• Puglia, the heel of Italy’s boot, first captured my attention several years ago when I saw pictures of Alberobello‘s fairytale-like trulli, white houses with conical roofs, on the cover of Italia!
  • Puglia is a region of rural farming and as the land between two seas, the Ionian to the west and Adriatic to the east, its lined with coasts of beaches and cliffs. Its history dates back 8,000 years. The first settlers of note were the Greeks who settled here in 750BC…their influence can be seen across the region. At times you feel like you’re in small Greek villages. The Romans built the Apian Way in 190BC running from Brindisi (one of the two big ‘cities’ of the region) to Rome making Puglia the gateway to the East. Today Brindisi still serves a major ferry terminal to Greece.
  • The Valle d’Itria‘s (Itria Valley) rolling green landscape chalked full of fairytale-like trulli and pergola style vineyards is home to three of the unique towns we visited this trip. Home to Alberobello, Ostuni (white city because of its white washed architecture), Locorotondo\
  • Locorotondo, located in the center of the Valle d’Itria, is the cutest little white washed town sitting on top of the hill and is designated ‘burgh più belli d’Italia,’ one of the most beautiful towns in Italy. Its also known as the’ city of white wine,’ cite del vino bianco, so we had to visit! Records have wine mentioned dating back to 1195.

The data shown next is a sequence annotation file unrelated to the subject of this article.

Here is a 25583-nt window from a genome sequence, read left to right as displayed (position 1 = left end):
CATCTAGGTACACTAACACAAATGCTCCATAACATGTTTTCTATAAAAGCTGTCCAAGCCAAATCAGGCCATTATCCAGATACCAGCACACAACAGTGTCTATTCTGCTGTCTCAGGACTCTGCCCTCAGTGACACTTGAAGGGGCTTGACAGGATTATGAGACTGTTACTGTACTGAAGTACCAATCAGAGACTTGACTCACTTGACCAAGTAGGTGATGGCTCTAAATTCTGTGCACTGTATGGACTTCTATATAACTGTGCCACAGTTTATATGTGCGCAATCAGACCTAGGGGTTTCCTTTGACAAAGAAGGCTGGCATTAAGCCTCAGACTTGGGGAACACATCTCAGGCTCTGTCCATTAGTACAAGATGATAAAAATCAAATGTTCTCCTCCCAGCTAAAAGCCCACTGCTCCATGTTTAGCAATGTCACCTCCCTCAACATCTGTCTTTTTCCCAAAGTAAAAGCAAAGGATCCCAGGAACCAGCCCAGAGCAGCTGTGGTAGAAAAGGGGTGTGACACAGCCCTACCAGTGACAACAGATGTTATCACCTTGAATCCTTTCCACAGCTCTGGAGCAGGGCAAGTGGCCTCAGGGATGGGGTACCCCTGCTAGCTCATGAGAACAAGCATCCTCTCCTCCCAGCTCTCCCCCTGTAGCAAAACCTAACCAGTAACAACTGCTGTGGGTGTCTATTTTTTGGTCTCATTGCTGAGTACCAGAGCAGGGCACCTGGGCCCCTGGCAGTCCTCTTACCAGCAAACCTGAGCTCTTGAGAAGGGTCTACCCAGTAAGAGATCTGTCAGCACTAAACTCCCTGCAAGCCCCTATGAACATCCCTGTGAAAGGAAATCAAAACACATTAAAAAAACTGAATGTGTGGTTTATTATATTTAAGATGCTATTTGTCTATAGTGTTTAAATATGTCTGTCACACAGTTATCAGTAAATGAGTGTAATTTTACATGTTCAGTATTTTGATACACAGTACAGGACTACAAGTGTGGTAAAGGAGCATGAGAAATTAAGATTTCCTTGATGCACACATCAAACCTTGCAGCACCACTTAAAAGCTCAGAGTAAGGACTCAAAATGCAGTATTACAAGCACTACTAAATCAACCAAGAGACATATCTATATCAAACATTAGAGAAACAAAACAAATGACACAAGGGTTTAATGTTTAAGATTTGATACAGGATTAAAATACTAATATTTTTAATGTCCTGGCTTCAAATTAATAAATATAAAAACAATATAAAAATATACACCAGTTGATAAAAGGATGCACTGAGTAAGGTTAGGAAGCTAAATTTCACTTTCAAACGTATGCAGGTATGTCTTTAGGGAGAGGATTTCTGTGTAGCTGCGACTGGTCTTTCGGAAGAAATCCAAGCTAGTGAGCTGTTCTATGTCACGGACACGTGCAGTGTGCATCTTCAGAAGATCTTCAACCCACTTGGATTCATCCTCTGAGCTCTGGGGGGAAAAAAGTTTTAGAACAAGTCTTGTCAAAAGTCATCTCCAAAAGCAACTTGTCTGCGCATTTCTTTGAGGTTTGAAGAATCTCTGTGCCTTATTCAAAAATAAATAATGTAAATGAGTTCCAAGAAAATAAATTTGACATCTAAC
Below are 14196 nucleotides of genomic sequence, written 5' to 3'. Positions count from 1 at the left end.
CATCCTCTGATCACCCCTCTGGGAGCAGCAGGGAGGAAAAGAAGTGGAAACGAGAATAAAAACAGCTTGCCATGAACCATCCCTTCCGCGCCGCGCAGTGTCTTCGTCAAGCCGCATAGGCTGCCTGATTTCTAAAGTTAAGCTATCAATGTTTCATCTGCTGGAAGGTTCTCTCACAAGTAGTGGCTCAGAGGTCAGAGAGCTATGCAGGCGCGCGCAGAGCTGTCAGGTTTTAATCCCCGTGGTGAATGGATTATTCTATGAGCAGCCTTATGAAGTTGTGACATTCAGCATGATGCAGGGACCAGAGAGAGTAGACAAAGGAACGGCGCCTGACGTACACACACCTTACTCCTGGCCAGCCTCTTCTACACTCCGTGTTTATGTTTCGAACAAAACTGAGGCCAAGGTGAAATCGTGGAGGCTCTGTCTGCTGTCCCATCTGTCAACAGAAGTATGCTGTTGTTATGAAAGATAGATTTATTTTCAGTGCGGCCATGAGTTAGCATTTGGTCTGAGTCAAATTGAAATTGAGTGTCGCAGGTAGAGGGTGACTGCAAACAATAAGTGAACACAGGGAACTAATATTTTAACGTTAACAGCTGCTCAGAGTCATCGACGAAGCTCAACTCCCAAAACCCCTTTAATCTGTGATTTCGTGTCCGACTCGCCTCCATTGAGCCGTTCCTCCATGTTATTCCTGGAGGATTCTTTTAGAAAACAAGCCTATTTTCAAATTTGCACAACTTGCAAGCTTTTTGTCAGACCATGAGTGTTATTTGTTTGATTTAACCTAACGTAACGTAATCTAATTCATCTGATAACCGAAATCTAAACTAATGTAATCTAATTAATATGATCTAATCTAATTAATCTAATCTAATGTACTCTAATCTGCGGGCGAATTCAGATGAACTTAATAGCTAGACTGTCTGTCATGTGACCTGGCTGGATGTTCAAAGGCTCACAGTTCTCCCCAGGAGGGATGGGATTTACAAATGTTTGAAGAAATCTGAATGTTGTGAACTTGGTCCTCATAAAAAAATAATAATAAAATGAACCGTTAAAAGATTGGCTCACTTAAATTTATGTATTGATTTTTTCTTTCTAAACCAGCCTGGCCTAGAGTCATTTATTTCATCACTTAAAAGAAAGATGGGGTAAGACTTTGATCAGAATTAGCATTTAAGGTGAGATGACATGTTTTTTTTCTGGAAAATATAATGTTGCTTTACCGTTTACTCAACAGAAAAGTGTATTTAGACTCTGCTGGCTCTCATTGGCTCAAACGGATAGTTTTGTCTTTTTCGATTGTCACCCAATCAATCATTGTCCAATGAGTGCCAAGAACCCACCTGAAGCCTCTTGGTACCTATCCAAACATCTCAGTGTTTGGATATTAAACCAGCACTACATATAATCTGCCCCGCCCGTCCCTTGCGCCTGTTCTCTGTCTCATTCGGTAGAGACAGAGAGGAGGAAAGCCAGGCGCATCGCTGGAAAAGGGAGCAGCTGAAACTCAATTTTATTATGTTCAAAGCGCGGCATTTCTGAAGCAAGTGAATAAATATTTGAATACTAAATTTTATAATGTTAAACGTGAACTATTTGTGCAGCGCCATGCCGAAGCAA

• Trulli (singular trull) The limestone buildings date back to the Middle Ages and served as peasant homes. The conical roof which makes them famous is made of grey stones called chiancarelle. With few windows and a round base, they stay cool in the summer and warm in the winter. The name Trulli comes from the Greek word ‘tholos’ which means dome although Trullo, the singular version of the word, means silly in Italian. icon_smile.gif   You’ll see many roofs painted with symbols which is said to keep evil spirits away.
  • We stayed at the lovely Masseria Torre Coccaro. Masseria are old fortified farmhouses of Puglia… many have been turned into bed and breakfasts or to five star hotels like this one.

For more on Puglia, here’s my series of articles…

Puglia: Exploring the Heel of Italy’s Boot

Puglia: Exploring the Unique Towns, Part 1

Puglia: Locorotondo, the City of White Wine

Puglia: Exploring the Unique Towns, Part 2

Puglia: Itay’s Largest Wine Producer

Puglia Cuisine: Home of Orecchiette Pasta and Burrata Cheese

Puglia: The Rosé Had Me at First Sip!

Puglia: Masseria Torre Coccaro, Our Home Away from Home 

Summer’s Last Rosés: Cantina del Locorotondo Cummerse


Tonight’s #Winechat Wines are Open!

I’m guesting hosting #Winechat tonight on Twitter at 9pmET. We’re sipping and discussing Puglia, Italy. Here are the five bottles I have for the evening to compare and contrast.

  • 3 wines from Tenute Girolamo not yet in U.S. …Capo di Gallo Fiano, Negroamaro & Primitivo
  • Tenute Rubino Saturnino Rosato Negroamaro 2010
  • Tormaresca Neprica
Tomorrow I’ll share more details on the wines AND all the details from the Twitter chat.